The Bread Baking Babes are at it again. They somehow seem to know what to do to get me hooked. This time they used all the right words–Peter Reinhart (everyone knows that I love his recipes) Soaker, Biga, healthy, sesame, raisins. . . Well I am listing all the ingredients. But tell me, would you not want to bake a bread which claims a healthy, power packed breakfast? This bread has no processed white flour, has raisins and honey to add to the sweetness, packed with seeds for that extra fiber and of course, just a wee bit of oats. (the recipe required oat bran and I was not going to buy a whole bag to use a few grams). No wonder they have called it the “Power Bread”
Now that I have decided that it is time for everyone at home to eat healthy, this bread seemed the perfect place to start. My push-ups and my exercise routines are not the greatest but I can at least make a bread that will make me feel like I could do a push-up. We all need to start somewhere right? Now before you get all excited, like I did, this recipe takes 3 days to make. That’s right 3 days. Before you hit the panic button, I only said it ‘takes’ 3 days. You don’t have to do anything much. Day 1 you just soak a few things–this is the pre-soaker. Next day you mix it in with some flour and water. This is your soaker. The you make a biga with a little more flour and water. This will take you totally five minutes. On day 3 you mix everything together and knead. This is actually perfect for the baker, who cannot spare too much time to bake a bread. You can do a little bit everyday and pretend that you are working really hard on the loaf.
Don’t let all the fancy words intimidate you. The recipe is actually very simple. There is a reason why we let time do all the work. For one, it is whole wheat, so a biga and a slow fermentation belps bring out all the flavour of the grain and the gluten is developed far more easily. Then you have the flaxseeds which are soaked overnight. this soaking helps break down the enzymes making it far easier to digest. There is no processed sugar in this recipe. All the sweetness comes from the raisins which are also soaked overnight. The recipe also calls for some honey, which I will skip the next time. The raisins were sweet enough for me. Or better still, I would not mind adding some apricots for that slightly tart hit.
So let us do a time line for this recipe. On day 1 late into the evening, soak your raisins and flax seeds in water. That is it. You are done for the day. Go to sleep and wake up next morning to find that most of the water has been soaked up by the raisins and flaxseeds. Now pop that into a blender and pulverize the fruit. Add the next part of the pre soaker and mix well and let it just sit around while you get on with your days work. What that took you 5 minutes? Before you go to bed that night, make your biga and pop both the biga and soaker into the fridge for the night. While you sleep, let chemistry do its thing. Day 2 is done.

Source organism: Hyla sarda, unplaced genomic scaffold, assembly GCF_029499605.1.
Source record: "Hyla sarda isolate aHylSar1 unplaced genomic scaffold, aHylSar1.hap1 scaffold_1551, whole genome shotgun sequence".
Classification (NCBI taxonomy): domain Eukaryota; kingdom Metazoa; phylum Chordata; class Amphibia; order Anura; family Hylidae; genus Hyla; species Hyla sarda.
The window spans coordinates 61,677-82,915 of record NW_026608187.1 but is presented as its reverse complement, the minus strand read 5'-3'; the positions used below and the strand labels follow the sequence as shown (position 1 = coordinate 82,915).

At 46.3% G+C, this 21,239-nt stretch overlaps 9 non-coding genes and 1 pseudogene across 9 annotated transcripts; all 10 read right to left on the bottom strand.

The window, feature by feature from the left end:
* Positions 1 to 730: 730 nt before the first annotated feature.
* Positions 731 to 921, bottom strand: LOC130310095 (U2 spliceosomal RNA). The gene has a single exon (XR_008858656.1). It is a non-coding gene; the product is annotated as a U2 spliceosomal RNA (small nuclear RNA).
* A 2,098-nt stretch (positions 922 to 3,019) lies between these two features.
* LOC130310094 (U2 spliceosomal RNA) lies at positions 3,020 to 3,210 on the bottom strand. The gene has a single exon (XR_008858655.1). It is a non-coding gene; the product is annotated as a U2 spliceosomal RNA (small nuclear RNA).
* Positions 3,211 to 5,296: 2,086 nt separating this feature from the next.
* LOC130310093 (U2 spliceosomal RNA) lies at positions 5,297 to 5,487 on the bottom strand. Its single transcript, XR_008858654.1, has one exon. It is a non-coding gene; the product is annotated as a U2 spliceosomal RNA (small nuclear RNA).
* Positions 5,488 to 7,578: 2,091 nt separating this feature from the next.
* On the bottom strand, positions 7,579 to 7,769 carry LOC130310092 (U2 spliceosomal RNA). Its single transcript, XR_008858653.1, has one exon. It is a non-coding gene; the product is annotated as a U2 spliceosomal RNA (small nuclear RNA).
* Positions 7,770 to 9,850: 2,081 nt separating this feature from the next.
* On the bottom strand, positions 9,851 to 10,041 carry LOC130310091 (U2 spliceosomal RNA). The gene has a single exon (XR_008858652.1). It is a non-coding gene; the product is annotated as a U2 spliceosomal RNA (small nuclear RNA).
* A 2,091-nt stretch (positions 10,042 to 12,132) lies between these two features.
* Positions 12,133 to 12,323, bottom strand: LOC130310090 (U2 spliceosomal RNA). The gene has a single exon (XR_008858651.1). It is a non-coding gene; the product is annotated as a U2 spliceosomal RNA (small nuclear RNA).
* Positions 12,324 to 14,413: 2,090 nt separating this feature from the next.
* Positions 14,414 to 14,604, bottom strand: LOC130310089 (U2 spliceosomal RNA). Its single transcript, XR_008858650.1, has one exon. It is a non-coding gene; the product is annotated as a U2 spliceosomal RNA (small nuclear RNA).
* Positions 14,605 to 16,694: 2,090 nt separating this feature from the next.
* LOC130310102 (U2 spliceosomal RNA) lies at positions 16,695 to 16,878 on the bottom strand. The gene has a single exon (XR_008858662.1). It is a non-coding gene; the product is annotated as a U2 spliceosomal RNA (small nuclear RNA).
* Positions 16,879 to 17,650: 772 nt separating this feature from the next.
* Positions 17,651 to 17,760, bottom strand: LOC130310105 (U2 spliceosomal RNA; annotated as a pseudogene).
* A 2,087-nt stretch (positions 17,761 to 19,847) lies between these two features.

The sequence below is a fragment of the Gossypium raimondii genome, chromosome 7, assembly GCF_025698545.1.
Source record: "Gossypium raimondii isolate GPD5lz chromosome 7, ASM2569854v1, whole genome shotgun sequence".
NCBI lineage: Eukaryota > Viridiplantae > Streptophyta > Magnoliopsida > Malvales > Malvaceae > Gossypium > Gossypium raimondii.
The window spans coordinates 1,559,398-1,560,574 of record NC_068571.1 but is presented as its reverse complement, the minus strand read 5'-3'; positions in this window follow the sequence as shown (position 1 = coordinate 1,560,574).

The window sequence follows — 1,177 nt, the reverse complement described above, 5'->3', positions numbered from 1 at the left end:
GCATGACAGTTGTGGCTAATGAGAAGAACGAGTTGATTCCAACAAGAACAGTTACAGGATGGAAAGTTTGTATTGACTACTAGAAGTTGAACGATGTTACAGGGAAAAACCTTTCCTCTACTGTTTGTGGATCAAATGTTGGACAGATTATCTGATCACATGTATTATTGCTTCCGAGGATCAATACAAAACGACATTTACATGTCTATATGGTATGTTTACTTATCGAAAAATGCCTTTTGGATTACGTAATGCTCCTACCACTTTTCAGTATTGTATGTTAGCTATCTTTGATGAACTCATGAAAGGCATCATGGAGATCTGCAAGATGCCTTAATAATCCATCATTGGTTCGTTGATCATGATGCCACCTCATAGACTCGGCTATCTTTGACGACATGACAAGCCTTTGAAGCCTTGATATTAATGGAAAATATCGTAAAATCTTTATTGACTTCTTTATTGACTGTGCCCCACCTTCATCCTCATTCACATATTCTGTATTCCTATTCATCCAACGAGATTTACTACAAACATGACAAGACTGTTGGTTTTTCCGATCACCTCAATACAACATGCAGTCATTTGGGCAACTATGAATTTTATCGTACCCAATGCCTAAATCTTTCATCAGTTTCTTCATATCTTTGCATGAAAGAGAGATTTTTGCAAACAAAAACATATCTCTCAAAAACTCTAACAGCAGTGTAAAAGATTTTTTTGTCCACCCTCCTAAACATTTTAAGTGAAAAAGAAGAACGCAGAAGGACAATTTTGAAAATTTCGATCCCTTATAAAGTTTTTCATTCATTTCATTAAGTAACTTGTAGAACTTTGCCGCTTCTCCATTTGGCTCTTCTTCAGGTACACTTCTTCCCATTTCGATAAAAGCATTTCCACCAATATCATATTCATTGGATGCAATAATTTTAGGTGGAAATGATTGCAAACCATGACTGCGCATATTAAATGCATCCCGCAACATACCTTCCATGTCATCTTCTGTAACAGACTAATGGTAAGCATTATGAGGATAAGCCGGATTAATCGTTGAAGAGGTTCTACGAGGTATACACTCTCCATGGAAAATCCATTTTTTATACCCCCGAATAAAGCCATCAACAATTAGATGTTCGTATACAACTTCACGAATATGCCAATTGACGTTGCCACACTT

So being your day 3 with a smile. Finally your bread is going to be ready today. Take out your biga a couple of hours before and chop it up into little pieces. Take a look at the specked soaker. To me it looks as pretty as the flower (or a pie chart. I prefer the flower. It sounds so much prettier) I have tried to create! Now just put everything together knead and well, you the rest.
The recipe does ask for sunflower seed flour. Now where on earth am I going to get that you may ask. It is really simple. Measure out the seeds and use your trusty blender. Ta da! You have seed flour. I did debate whether to use melon seeds but sunflower sounded so much better. See we are going with the flower theme!
I did use some of stock of spelt flour and I am not too sure if this made my dough rise up double quick. Somehow in the oven, the dough rose only minimally. Maybe it did all the rising outside. Considering the loaf is packed with seeds, I was actually pleasantly surprised that it rose as much as it did.
If you are by some chance expecting a loaf as light as air or a puff of cloud, this is a wrong recipe for you. This loaf will yield a substantial slice which is guaranteed to fill you and keep you satisfied. It is moist and soft but in a sturdy sort of way. The sweetness of the raisins contrasts beautifully with the unmistakable tang of buttermilk. While I supposedly slaved away at this bread, I could not help but think what fun it was to make this bread.
Remember to keep the bread a little on the sticky side. I had to use a couple of tablespoons of water more than the recipe asked for. A confession here–I also completely forgot about the steam for the loaf. However, it made little difference, because I did land up with a crusty loaf. And just one more thing–this loaf does not require any slashing. I just went ahead and did it. So all I landed up with is not expansion near the cut but a slightly disfigured surface. Not that it affected the taste in any way.
Now this recipe has all the measurements by weight and sometimes it is as specific as 72 gms. So I have tried to include cup measures for those who like things a little simpler. Personally I prefer to go by weight. So much more precise, don’t you think?
Like a lot of these breads, it tastes great toasted, served with a little bit of natural fruit butter. I found a couple of slices of the bread and a cup of tea I was good to go. I may not be doing the full on push-ups today but I can at least start with the plank!